I hate science fair projects with a passion. I hated them when I was in school, and I hate them now that my kids are doing them.
I should qualify that I don't hate the experiments themselves. Lord knows, I've had strange things brewing in my kitchen, growing in the refrigerator, and cooking on the sidewalks over the years. Ella loves to experiment, and as long as she's not in danger of blowing herself or the house up, I provide supplies and get out of the way.
This year's project is to launch a Harry Potter figure into near space using a helium-filled weather balloon. Turns out, you can do that. She's been researching and talking about this for months. I had to sign a permission slip from school acknowledging that I knew what she was up to. She had meetings with a friend about doing it.
But now here we are, the week the project is due, and panic has set in. We have almost everything we need to launch - the box for payload, the weather balloon, the parachute, the radar reflector, the orange spray paint, the Harry Potter figure, the camera. It's all sitting on my dining room table ready to be assembled.
Except for two crucial ingredients - helium and a GPS-enabled device to find the payload when it lands.
Turns out there's a worldwide shortage of helium, and it's hard to find enough to fill party balloons, let alone weather balloons. One party store said we could buy a tank for $300 provided we also bought the 200 balloons that went with it. Ouch. Ella is spending the morning calling welding supply stores to see if she can get a better price.
The other issue is with the cell phones we were going to use to track it. We have two old iPhones that we should be able to track, no problem. Except they are no longer activated with cell phone service. Every freaking tracking program we've looked at requires cell phone service to work, even the ones that claim to use GPS signals, not cell service.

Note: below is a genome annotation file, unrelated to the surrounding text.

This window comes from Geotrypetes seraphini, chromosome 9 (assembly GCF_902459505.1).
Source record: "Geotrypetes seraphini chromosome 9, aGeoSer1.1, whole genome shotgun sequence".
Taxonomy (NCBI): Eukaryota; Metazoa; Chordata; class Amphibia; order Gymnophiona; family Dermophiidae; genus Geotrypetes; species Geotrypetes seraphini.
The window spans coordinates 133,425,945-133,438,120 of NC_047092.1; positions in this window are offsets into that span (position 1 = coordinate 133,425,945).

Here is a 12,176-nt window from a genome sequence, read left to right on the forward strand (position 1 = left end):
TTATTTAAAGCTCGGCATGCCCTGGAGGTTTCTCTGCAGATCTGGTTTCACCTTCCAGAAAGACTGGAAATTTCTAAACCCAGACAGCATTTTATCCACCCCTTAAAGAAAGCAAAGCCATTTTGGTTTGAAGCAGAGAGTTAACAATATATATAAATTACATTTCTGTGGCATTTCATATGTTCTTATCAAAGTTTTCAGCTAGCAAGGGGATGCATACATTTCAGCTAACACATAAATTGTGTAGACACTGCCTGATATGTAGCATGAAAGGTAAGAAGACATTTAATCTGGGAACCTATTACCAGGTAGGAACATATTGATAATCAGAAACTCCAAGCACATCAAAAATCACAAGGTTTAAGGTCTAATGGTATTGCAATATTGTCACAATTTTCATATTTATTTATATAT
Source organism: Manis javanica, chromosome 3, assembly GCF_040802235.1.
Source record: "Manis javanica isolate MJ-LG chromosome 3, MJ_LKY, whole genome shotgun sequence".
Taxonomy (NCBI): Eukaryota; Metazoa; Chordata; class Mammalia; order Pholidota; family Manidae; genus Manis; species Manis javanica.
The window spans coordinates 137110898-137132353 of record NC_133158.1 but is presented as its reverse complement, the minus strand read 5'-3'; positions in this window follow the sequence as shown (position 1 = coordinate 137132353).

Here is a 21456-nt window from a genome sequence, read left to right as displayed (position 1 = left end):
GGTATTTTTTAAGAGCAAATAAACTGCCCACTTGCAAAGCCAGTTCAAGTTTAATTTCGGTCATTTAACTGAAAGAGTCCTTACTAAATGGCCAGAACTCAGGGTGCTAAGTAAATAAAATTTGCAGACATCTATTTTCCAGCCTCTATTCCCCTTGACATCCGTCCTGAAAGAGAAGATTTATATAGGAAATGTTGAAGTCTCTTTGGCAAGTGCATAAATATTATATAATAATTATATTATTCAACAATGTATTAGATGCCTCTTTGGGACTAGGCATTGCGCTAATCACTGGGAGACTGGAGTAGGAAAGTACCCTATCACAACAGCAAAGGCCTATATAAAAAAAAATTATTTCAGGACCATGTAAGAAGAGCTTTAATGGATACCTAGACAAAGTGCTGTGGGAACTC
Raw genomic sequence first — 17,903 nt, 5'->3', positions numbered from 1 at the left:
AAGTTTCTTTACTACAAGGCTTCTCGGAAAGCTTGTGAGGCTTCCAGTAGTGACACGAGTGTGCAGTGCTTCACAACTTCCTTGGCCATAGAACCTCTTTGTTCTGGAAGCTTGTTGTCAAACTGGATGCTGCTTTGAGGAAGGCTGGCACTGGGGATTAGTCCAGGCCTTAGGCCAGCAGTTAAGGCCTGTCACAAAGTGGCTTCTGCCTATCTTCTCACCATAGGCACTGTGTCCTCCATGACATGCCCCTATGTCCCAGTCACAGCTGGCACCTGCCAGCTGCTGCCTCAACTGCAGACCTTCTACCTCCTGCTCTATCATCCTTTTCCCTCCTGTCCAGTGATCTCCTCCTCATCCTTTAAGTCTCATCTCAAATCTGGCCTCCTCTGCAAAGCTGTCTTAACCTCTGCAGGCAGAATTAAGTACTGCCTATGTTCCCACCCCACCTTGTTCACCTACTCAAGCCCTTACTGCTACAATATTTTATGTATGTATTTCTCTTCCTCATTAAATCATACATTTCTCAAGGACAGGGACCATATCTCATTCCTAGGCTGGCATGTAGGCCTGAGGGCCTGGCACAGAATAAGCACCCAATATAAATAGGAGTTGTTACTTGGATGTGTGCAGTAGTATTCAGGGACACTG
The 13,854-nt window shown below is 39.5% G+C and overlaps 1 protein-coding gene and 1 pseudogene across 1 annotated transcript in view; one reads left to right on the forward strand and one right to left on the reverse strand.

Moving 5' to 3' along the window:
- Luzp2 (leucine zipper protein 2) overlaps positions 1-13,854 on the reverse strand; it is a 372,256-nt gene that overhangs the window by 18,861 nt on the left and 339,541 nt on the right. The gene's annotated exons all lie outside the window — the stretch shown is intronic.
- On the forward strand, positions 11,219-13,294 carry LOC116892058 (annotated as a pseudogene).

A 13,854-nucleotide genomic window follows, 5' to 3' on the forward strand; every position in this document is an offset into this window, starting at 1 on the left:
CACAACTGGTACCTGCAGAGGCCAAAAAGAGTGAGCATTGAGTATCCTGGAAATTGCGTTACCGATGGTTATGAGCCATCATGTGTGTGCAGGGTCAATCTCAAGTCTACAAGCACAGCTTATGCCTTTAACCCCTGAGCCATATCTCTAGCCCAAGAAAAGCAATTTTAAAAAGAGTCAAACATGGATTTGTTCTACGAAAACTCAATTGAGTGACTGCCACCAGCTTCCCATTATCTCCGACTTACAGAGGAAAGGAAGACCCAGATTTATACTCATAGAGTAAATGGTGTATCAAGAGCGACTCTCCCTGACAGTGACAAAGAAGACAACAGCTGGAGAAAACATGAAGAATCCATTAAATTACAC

So if we can find the helium for a reasonable price, we will be going to the cell phone store to reactivate one of the cell phones. If that works, we'll launch.
With any luck, the balloon will get up to about 80,000 feet before it bursts, and the parachute will be big enough to control the payload's plummet back to earth, and we'll be able to find the payload and retrieve the camera and cell phone, and the camera will have recorded the trip.
If all that happens, Ella then has to put it all on a tri-fold display board with pictures and circles and arrows and fancy lettering and colors.
This is the part of the process I have a huge problem with.
She has learned all about ascent and descent rates, she's learned how to find the volume of a weather balloon, she's learned about telemetry and how to track things. She knows more about tracking programs than the average 12-year-old.
I don't understand why all of this has to be translated to fit on a tri-fold display board. Can't she stand up and explain what she did and how she did it and show some cool pictures of Harry Potter against the blackness of space? Nope. She has to make a display, and her grade is based on the display.
If everything comes together like we're hoping, we'll launch tomorrow at sunrise and find the payload in the afternoon. And then Thursday night at 10:00pm she'll be frantically gluing things to a tri-fold display board and crying.
I don't even want to think about what will happen if we can't get our hands on any helium. She'll have a display board with pictures of the payload and the parachute and the deflated weather balloons and a very sad Harry Potter figure.